Corporations, especially those in the consumer and tech sectors, are in a tough spot these days.

Last week’s crisis of the Trump Administration separating migrant children from their parents was a company’s worst nightmare: a ferocious clash of moral values, political agendas, and business objectives, all squirming under the unblinking eye of social media. Every choice was certain to upset someone.

We had activists identifying the companies working with the Trump Administration on migrant detention, and then publishing the contact information of senior executives. We had U.S. airlines asking immigration agents not to bring detained children on their aircraft. Employees of Microsoft protested their own company because ICE uses its Azure database product. Google and Amazon endured employee backlash for their work with the federal government on surveillance technology.

We saw this drama played out in the small, too. Protesters heckled Kirstjen Nielsen, the secretary of homeland security, while she ate at a Mexican restaurant. The owner of a Red Hen restaurant in Virginia kicked out Trump Administration press secretary Sarah Huckabee Sanders when she arrived there for a Friday night meal.

Consider the words of that Red Hen restaurant owner. They go directly to the hardest part of corporate ethics and compliance:

“I’m not a huge fan of confrontation. I have a business, and I want the business to thrive. This feels like the moment in our democracy when people have to make uncomfortable actions and decisions to uphold their morals.”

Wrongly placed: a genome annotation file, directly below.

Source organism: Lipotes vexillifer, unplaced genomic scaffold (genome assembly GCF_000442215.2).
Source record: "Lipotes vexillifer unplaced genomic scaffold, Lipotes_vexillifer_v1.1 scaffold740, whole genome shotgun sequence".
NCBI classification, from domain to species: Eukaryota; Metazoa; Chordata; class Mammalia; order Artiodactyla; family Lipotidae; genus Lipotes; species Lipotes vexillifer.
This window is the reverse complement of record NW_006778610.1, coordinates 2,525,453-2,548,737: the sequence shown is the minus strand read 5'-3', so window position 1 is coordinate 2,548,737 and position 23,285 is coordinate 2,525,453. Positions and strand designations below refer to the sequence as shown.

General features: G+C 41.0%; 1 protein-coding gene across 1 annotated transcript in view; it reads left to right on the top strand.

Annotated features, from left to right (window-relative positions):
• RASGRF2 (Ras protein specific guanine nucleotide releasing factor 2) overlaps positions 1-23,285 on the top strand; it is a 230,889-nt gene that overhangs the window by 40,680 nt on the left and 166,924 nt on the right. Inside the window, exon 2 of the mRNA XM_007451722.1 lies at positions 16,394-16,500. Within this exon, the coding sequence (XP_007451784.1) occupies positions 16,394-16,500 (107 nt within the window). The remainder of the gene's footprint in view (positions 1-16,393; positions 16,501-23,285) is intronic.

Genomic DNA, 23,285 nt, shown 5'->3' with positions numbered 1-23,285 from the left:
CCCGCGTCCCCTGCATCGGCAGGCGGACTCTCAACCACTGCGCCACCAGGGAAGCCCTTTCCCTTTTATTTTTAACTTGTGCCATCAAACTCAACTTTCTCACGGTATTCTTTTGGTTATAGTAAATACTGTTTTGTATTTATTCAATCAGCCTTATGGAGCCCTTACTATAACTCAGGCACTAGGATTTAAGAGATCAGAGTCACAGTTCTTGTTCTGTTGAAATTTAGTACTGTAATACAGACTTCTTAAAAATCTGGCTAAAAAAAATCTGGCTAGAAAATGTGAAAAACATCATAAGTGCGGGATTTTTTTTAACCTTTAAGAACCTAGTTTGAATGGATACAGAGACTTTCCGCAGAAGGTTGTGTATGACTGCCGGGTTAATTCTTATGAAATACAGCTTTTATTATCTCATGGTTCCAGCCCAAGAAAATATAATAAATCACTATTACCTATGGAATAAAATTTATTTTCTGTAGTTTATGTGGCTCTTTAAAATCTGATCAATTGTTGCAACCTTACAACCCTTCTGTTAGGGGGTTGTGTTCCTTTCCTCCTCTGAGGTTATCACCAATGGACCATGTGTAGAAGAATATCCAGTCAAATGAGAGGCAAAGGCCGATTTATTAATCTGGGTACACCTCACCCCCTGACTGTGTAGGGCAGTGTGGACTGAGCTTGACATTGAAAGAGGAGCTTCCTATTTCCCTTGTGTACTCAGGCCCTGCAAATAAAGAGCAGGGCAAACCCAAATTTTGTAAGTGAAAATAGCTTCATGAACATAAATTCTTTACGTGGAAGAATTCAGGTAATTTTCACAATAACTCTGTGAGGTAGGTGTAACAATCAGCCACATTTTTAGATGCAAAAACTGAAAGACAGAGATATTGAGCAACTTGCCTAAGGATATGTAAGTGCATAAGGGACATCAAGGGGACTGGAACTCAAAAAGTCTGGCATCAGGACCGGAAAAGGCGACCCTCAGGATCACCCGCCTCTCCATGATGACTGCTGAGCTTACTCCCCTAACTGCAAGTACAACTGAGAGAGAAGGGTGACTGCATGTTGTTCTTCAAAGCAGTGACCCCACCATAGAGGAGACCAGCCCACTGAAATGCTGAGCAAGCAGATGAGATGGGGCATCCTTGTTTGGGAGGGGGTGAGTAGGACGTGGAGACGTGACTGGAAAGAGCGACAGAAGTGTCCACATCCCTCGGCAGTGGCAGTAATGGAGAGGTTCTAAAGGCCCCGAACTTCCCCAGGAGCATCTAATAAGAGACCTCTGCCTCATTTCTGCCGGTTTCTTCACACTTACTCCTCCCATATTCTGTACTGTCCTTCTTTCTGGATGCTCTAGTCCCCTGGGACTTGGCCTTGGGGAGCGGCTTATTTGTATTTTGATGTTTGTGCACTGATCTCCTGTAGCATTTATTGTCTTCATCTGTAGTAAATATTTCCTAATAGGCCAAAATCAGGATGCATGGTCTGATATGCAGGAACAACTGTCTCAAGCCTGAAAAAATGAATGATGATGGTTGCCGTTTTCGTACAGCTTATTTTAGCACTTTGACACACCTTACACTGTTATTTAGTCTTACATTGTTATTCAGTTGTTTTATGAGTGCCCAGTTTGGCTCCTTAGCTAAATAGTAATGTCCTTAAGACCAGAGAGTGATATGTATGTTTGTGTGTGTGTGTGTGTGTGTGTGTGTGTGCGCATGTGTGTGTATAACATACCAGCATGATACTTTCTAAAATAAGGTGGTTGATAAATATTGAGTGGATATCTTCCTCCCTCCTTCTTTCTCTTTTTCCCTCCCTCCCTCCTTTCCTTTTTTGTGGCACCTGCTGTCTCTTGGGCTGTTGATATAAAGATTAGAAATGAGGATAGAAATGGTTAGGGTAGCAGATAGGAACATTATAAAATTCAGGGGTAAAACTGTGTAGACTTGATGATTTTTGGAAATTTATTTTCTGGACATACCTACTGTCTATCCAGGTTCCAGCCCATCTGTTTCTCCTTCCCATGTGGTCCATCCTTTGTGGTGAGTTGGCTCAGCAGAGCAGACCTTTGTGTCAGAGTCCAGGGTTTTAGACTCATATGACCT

Every CEO in the country would agree with her sentiment. Then they would plead under their breaths, “Now please make it go away!”

Here’s the thing: this strain upon Corporate America is not going away. On the contrary, it will get worse before it gets better. If it gets better at all.

Politics and Ethics in Tension

The fundamental problem is that political power in this country is not aligned with public sentiment. So the majority of Americans, who did not vote for President Trump in 2016 and don’t support the Republican agenda now, feel alienated from the political system. They can’t exercise their dismay at the ballot box yet, so they’re directing their frustration to the other big institution in this country: Corporate America.

Consider these facts:

Meanwhile, in Congress, the Republican Party lost seats in both the House and Senate in 2016. They lost more in 2017. They will, in all likelihood, lose more in 2018. As I said 18 months ago, several weeks after Trump won:

We should dispense with the canard that the Republican Party won the election. That’s not accurate. The presidential candidate pretending to be Republican, who really was a populist, protectionist, political neophyte willing to lie to get votes — that candidate emerged victorious over a weak Democratic opponent undercut by an unprofessional FBI director, in an electoral system that favors small rural states.